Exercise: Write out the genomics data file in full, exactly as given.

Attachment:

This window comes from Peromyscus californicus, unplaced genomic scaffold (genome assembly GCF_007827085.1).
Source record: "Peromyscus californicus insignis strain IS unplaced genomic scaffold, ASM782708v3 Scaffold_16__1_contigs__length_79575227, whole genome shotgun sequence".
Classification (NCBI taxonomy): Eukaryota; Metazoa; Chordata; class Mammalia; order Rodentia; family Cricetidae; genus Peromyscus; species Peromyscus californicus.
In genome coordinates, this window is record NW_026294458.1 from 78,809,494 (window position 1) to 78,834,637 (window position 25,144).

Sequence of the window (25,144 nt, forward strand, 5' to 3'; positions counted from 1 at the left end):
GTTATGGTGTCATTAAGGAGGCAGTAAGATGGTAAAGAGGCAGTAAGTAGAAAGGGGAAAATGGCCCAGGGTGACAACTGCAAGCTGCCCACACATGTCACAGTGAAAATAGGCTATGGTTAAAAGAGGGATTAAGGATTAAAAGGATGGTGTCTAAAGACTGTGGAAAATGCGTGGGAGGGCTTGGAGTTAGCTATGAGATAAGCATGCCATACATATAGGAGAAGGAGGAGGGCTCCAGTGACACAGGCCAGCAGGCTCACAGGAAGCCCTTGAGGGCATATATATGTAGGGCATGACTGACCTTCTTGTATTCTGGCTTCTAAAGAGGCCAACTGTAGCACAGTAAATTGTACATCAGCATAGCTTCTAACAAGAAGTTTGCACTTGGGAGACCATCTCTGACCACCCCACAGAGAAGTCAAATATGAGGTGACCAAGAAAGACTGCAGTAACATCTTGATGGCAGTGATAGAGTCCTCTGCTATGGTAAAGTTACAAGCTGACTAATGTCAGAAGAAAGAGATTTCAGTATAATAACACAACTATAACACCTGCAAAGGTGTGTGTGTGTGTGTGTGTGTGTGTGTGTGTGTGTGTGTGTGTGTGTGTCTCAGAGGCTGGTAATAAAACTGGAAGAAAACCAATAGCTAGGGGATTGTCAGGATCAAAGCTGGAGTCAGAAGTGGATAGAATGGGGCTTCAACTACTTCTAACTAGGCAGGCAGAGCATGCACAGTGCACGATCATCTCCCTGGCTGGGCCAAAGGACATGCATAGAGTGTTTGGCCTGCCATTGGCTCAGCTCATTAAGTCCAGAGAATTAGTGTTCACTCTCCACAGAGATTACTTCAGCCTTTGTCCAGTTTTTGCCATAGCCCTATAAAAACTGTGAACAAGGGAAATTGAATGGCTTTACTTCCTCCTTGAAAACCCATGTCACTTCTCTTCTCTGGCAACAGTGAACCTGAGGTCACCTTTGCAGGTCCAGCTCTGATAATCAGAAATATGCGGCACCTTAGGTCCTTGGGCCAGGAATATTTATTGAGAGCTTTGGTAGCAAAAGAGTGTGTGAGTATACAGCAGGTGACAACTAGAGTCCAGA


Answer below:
This window comes from Peromyscus californicus, unplaced genomic scaffold (genome assembly GCF_007827085.1).
Source record: "Peromyscus californicus insignis strain IS unplaced genomic scaffold, ASM782708v3 Scaffold_16__1_contigs__length_79575227, whole genome shotgun sequence".
Classification (NCBI taxonomy): Eukaryota; Metazoa; Chordata; class Mammalia; order Rodentia; family Cricetidae; genus Peromyscus; species Peromyscus californicus.
In genome coordinates, this window is record NW_026294458.1 from 78,809,494 (window position 1) to 78,834,637 (window position 25,144).

Sequence of the window (25,144 nt, forward strand, 5' to 3'; positions counted from 1 at the left end):
GTTATGGTGTCATTAAGGAGGCAGTAAGATGGTAAAGAGGCAGTAAGTAGAAAGGGGAAAATGGCCCAGGGTGACAACTGCAAGCTGCCCACACATGTCACAGTGAAAATAGGCTATGGTTAAAAGAGGGATTAAGGATTAAAAGGATGGTGTCTAAAGACTGTGGAAAATGCGTGGGAGGGCTTGGAGTTAGCTATGAGATAAGCATGCCATACATATAGGAGAAGGAGGAGGGCTCCAGTGACACAGGCCAGCAGGCTCACAGGAAGCCCTTGAGGGCATATATATGTAGGGCATGACTGACCTTCTTGTATTCTGGCTTCTAAAGAGGCCAACTGTAGCACAGTAAATTGTACATCAGCATAGCTTCTAACAAGAAGTTTGCACTTGGGAGACCATCTCTGACCACCCCACAGAGAAGTCAAATATGAGGTGACCAAGAAAGACTGCAGTAACATCTTGATGGCAGTGATAGAGTCCTCTGCTATGGTAAAGTTACAAGCTGACTAATGTCAGAAGAAAGAGATTTCAGTATAATAACACAACTATAACACCTGCAAAGGTGTGTGTGTGTGTGTGTGTGTGTGTGTGTGTGTGTGTGTGTGTGTGTGTCTCAGAGGCTGGTAATAAAACTGGAAGAAAACCAATAGCTAGGGGATTGTCAGGATCAAAGCTGGAGTCAGAAGTGGATAGAATGGGGCTTCAACTACTTCTAACTAGGCAGGCAGAGCATGCACAGTGCACGATCATCTCCCTGGCTGGGCCAAAGGACATGCATAGAGTGTTTGGCCTGCCATTGGCTCAGCTCATTAAGTCCAGAGAATTAGTGTTCACTCTCCACAGAGATTACTTCAGCCTTTGTCCAGTTTTTGCCATAGCCCTATAAAAACTGTGAACAAGGGAAATTGAATGGCTTTACTTCCTCCTTGAAAACCCATGTCACTTCTCTTCTCTGGCAACAGTGAACCTGAGGTCACCTTTGCAGGTCCAGCTCTGATAATCAGAAATATGCGGCACCTTAGGTCCTTGGGCCAGGAATATTTATTGAGAGCTTTGGTAGCAAAAGAGTGTGTGAGTATACAGCAGGTGACAACTAGAGTCCAGA